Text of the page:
/> ED I T O R S C H O I C E IN N O V A T IO N A W A R D
X

CNET editors pick the products and services we write about. When you buy through our links, we may get a commission.

TwoDots review: Whimsical, addictive game that takes patience

sarahmitroff.jpg

TwoDots (iOS|Android) is the delightful sequel to Betaworks' 2013 hit Dots . The game premise is simple -- you connect two or more dots to remove them from the playing field -- but this version adds challenges, obstacles, and power-ups to keep everything fresh.

twodots-7258-001.jpg
8.8

TwoDots

The Good

TwoDots is easy enough to get you hooked and hard enough to keep you feeling challenged. The game's design is fun and playful, which makes up for the frustratingly hard levels.

The Bad

In-app purchases can add up, and when you run out of lives, you have to wait 20 minutes to play again.

The Bottom Line

TwoDots is one of the best games you can play this year, just watch out for those in-app purchases.

The game launched for iOS in May 2014, but it took until November to arrive on Android. The app is free, but there are in-app purchases that'll cost you around $1 per power-up or extra life. A recent update added new levels to the iOS game, and the Android release includes those, too.

TwoDots is simple, yet challenging (pictures)

See all photos

Design

TwoDots is colorful and bright from top to bottom. While the original Dots game had a simple look, with a white background and plain menu, TwoDots is filled with creative illustrations and playful animations in the menus and colorful backgrounds in some levels.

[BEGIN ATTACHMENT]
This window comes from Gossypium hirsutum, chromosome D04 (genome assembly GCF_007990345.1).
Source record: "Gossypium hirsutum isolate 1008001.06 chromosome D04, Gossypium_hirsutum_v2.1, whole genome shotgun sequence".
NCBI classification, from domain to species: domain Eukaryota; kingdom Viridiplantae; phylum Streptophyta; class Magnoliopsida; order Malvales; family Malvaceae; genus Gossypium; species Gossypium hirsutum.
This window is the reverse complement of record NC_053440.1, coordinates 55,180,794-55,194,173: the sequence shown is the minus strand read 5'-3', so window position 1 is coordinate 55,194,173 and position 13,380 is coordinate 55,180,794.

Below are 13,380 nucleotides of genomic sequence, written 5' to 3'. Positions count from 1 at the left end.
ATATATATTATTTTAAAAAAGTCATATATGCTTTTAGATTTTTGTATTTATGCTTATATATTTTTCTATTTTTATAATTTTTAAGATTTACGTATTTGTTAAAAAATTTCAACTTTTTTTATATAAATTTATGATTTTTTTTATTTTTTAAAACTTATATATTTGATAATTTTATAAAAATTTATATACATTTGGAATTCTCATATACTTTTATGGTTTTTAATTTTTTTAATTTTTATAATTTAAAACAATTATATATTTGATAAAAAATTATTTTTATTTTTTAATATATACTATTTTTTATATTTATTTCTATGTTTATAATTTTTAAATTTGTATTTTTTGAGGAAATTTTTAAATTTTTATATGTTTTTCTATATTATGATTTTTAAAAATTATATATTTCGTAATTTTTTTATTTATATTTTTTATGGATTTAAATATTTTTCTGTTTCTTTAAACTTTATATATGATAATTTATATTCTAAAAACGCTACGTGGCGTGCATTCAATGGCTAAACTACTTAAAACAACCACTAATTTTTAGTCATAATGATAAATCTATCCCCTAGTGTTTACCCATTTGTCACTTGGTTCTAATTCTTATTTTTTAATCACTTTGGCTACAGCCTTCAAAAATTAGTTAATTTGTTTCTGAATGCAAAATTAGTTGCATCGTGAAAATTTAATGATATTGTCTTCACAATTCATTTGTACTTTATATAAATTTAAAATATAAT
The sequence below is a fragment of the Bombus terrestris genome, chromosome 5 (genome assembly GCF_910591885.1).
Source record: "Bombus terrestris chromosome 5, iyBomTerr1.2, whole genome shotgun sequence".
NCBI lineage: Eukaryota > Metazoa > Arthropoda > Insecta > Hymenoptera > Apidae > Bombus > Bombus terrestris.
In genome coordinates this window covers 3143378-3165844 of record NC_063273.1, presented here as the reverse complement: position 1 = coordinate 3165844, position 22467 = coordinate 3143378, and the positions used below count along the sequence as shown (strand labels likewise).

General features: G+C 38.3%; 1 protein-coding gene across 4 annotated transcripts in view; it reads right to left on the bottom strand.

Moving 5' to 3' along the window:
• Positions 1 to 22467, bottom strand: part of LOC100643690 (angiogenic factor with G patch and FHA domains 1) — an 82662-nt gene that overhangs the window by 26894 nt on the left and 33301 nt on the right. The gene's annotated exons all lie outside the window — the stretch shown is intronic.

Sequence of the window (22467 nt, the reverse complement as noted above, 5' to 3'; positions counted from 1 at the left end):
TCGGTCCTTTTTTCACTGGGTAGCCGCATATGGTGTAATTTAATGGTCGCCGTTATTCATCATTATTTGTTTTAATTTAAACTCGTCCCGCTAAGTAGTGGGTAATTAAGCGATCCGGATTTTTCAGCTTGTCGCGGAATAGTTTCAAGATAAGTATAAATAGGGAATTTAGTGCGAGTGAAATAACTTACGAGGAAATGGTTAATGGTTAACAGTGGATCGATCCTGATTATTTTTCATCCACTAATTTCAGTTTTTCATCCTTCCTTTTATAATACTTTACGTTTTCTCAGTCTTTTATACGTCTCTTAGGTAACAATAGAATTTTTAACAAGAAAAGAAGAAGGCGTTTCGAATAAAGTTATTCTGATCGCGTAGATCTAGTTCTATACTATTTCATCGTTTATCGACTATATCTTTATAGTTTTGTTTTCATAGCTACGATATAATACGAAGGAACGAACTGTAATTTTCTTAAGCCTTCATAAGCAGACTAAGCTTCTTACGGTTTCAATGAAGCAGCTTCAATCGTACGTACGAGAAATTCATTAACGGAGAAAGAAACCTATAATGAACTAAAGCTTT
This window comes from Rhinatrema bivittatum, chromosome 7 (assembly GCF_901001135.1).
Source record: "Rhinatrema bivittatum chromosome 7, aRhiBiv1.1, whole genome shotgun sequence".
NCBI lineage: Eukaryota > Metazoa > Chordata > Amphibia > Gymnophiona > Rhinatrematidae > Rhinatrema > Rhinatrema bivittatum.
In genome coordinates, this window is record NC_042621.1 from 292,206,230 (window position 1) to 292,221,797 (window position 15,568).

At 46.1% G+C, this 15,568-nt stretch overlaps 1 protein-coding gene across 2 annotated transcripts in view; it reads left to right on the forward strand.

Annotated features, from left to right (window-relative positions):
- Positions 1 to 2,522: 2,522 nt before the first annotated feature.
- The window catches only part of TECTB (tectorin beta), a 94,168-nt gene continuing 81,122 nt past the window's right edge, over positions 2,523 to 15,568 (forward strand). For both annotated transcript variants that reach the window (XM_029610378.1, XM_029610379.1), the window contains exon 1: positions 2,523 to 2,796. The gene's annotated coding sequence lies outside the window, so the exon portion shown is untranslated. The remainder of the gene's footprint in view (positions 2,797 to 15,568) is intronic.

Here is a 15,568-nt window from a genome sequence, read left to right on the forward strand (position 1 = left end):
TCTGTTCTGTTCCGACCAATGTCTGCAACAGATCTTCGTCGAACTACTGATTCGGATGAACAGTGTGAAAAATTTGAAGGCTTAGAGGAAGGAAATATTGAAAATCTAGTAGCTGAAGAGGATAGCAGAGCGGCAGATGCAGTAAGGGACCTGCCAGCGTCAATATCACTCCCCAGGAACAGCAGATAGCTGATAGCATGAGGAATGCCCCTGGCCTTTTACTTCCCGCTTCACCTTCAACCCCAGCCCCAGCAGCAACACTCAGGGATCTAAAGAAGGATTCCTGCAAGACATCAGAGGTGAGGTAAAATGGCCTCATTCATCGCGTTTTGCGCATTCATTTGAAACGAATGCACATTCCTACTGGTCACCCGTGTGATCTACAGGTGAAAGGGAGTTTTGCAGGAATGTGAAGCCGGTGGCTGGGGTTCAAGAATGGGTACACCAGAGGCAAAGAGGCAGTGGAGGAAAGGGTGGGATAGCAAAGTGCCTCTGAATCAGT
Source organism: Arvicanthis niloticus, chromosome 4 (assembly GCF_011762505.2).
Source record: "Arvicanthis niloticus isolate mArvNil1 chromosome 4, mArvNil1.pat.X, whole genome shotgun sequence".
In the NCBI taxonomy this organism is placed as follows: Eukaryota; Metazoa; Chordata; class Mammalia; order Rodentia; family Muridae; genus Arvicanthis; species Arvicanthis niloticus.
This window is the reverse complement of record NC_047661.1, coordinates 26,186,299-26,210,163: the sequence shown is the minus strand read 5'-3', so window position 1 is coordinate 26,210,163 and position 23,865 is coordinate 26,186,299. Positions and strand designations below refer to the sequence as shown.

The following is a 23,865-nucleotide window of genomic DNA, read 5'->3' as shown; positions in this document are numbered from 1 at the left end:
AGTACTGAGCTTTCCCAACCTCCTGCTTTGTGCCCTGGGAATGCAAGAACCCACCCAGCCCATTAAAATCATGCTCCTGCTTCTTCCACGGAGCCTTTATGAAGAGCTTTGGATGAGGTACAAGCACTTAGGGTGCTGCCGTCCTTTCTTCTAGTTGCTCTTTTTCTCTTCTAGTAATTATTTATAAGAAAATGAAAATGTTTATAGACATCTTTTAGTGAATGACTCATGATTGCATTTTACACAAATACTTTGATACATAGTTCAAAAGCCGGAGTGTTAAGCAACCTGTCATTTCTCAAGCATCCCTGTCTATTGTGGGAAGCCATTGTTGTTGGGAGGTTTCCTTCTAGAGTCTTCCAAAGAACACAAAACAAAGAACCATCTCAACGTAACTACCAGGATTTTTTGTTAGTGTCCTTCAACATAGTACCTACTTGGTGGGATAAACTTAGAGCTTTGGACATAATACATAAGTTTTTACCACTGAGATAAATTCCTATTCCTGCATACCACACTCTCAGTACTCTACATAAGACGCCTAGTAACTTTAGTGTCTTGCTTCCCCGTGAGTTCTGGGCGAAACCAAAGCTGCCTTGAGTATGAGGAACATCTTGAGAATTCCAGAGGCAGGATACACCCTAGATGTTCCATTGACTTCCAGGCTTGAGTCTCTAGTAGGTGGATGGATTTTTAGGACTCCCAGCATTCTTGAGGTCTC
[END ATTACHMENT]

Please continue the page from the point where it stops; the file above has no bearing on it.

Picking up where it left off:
The game is divided into different worlds, each with its own themes on the menu screen. When you reach a new world, the game shows you an illustrated postcard introducing you to the new terrain. You start in the beginning world, which is a wall of tools and trophies that looks like it was lifted from a Wes Anderson movie. Then you move into an under-the-sea motif where you need to sink anchor dots in your levels. There's an icy tundra followed by a volcano, then a fiery forest, and a desert and so on.

twodots-worlds.jpg
TwoDots has a cartoony design with themed "worlds" to play in. Screenshot by Sarah Mitroff/CNET

What's really enticing about these worlds is that they have their own characters and whimsical animations on the screen. The tundra, for example, is inhabited by a sunglasses-wearing Yeti that moves its arms in time with the music that plays throughout the game.

TwoDots also has music for each world, and the gameplay features interactive sound effects that aren't distracting or irritating. If you're not keen on either, you can turn off the music and sounds in the settings.

Also in the settings is colorblind mode, which puts tiny symbols in each dot. I highly recommend using colorblind mode, not only because it makes the dots look cooler, but also because it makes each level much easier to see, especially when there's the occasional dark-colored background.

How to play

Playing TwoDots is quite simple: you connect two or more same-colored dots together to clear them from the screen. Like in Dots, you can make a square of dots to clear out all of that color from the field. In many levels, you'll need to make squares in order to win, so you'll want to look for every opportunity to do that as often as you can.

If there are no available moves on the screen, which happens when there are no two dots of the same color next to each other, the board automatically shuffles the dots.

For each level, there's a star rating; you earn stars by racking up points from the dots you clear. You'll see your progress at the bottom of the screen, in the progress bar, and each time you earn a star, you'll hear a short chime. You can also see your score and star rating when you complete a level.

twodots-play.jpg
Each level has a field of dots that you must connect to clear them from the screen. Obstacles, like the fire dots above, try to get in your way. Screenshot by Sarah Mitroff/CNET